Shiloh Christian senior forward Jaden Mitzel is 6-foot, 2-inches tall. Just don’t tell him that.
Mitzel played bigger than that on Saturday, so big that he led the Skyhawks to a 66-64 boys’ Class B basketball win over second-ranked and previously unbeaten Rugby.
Mitzel scored 31 points and grabbed 14 rebounds against a team with a front line that went 6-7, 6-6 and 6-5. His 14 boards were four more than any Rugby player. He also had two 3-pointers, two assists and two steals.
With Mitzel leading the way, the Skyhawks outrebounded the much-taller Panthers 42-38.
“We talked in the locker room about playing with confidence and with heart and he has as much heart as anybody I’ve ever seen,” Shiloh coach Brad Miller said.
“It was crazy … like David and Goliath,” Mitzel said. “They’re 6-6 and 6-7, it’s crazy. You have to work harder and put more effort in.”
Twenty-two seconds into the game, Trey Brunelle -- who finished with 11 points -- buried a 3-pointer that gave Shiloh a lead it never relinquished. The Skyhawks had three of their 10 3-pointers while taking a 17-9 lead after one quarter. They were 10-for-26 from long range.
“We knew they were going to shoot a lot of threes,” Mitzel said. “You just have to play good defense against them.”
Rugby, despite a noticeable size advantage, was content to stay outside the arc rather than work inside. The Panthers made just six of 23 attempts beyond the arc and hit just 40 percent from the field overall.
Every time the Panthers put a couple of baskets together, the Skyhawks would cut them off with a clutch basket. Luke Wanzek had all four of his 3-pointers and all 12 points in the first half, which ended dramatically.
Wanzek drained a 3-pointer with 33 second left and Devan Michels coverted a three-point play with 22 seconds left. Wanzek responded with another three with just three seconds left, and Rugby’s Trace Goven beat the clock with a banked in half-court 3-pointer as time ran out to make it 39-29.
The last three of Mitzel’s 10 points in the third quarter came with 30 seconds left and gave Shiloh a 56-43 lead heading into the last quarter.
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Then it got interesting.
The Panthers opened the fourth quarter with a six-point run, their longest of the night, and it was suddenly a seven-point game. Mitzel stopped that with a pair of free throws. That would be the last time Shiloh shot free throws well. From that point on, the Skyhawks made one of two from the stripe four times, missed once one time, and missed twice once.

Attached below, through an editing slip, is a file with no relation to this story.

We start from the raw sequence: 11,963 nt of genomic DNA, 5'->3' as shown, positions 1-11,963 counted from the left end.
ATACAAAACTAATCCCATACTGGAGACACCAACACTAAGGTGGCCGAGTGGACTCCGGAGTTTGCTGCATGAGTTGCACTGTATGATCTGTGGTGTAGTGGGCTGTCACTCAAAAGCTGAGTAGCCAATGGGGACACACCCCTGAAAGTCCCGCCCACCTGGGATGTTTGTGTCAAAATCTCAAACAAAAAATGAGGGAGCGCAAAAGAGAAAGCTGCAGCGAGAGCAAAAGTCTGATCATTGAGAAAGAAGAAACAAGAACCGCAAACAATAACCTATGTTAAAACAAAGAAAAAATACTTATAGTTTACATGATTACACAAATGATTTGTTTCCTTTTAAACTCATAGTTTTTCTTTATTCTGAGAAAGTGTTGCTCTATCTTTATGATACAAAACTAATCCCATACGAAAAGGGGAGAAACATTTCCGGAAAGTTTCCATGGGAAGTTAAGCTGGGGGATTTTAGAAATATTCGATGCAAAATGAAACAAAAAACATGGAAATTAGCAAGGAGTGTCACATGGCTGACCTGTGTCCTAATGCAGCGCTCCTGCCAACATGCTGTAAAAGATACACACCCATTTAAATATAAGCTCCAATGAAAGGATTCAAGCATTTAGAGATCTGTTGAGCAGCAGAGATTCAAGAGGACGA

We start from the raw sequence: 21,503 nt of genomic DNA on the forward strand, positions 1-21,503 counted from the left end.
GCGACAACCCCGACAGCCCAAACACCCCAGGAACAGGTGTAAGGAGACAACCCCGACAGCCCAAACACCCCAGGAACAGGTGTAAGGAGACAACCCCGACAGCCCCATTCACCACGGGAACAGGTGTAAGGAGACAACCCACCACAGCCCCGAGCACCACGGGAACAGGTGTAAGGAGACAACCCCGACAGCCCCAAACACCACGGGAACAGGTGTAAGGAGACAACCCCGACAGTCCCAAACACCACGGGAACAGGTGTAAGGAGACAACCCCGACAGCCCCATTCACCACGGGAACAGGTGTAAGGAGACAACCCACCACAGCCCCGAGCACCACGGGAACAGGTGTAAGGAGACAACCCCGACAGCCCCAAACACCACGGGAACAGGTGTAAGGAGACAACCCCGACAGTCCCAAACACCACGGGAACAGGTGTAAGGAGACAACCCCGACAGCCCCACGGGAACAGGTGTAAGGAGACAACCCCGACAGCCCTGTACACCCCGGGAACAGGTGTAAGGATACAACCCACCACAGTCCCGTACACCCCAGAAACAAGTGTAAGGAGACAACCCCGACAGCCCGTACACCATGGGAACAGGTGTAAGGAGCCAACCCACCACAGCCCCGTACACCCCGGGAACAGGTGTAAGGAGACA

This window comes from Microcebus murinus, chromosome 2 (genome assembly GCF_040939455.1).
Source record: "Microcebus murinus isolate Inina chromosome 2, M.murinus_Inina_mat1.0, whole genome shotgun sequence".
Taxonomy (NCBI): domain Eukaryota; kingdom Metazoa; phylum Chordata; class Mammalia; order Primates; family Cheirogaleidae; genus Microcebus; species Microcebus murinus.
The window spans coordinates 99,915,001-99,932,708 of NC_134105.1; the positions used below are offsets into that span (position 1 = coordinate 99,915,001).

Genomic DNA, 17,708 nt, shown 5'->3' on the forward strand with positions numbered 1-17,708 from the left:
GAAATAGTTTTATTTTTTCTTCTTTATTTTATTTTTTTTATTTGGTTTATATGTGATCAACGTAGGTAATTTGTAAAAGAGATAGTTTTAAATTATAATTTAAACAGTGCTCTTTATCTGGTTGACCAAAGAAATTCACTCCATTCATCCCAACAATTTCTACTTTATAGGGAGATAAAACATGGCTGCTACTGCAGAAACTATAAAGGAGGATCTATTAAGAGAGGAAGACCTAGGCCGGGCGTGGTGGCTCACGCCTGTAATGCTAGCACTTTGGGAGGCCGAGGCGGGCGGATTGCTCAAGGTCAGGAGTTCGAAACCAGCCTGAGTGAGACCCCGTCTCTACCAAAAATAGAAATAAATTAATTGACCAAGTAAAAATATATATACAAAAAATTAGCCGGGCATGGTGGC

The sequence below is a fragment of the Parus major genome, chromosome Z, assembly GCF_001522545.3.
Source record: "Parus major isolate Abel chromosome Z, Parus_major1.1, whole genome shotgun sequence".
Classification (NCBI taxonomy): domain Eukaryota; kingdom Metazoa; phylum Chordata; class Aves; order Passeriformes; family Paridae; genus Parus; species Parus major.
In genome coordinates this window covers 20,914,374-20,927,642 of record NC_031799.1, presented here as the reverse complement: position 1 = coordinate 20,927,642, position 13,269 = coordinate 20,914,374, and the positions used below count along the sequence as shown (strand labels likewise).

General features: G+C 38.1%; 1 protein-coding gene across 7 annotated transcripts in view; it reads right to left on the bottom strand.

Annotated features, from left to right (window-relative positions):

All the while the Panthers were closing in, adding two or three points for every Shiloh single.
Cole Slaubaugh stole the ball in the Shiloh end and raced in for a breakaway slam that made it 62-60 with 1:55 left.
Mitzel answered with a short jumper before 6-7 Jaden Hamilton fouled out, taking his 15 points with him. Mitzel hit a free throw before Dawson Schepp buried a 3-pointer to make it 65-63. Mitzel’s free throw with 19 second to play made it a three-point game.
Braiden Kuhn could have put the game away with two free throws. Instead, his luck was like the others and he missed two shots with 9.6 seconds left.
Rugby brought the ball down the floor and called timeout with 5.1 seconds to play.
Shiloh had a foul to give and Mitzel used it on Goven on the inbound with 1.7 showing on the clock. On the next inbound, Mitzel fouled Goven before he could turn and shoot with just a half-second on the clock.
Goven made the first bonus free throw, then threw the ball hard off the rim grabbed it and shot it in as time ran out. But he had crossed the free throw line too soon and the shot was disallowed.
Time ran out on the inbounds play.
Goven led Rugby with 18 points. Michels had 10 points and 10 rebounds. But this night belonged to Mitzel and the Skyhawks.
“We knew they would play it right to the end,” Miller said. “We talked about it at halftime, that they weren’t going to go away. They were undefeated for a reason. They’re definitely one of the best teams in the state.”
On this night, so were the eighth-ranked Skyhawks.
“I think it’s all heart,” Mitzel said. “I trust my teammates and I’m working harder than my opponents, and if I do that, I know I’m going to win.”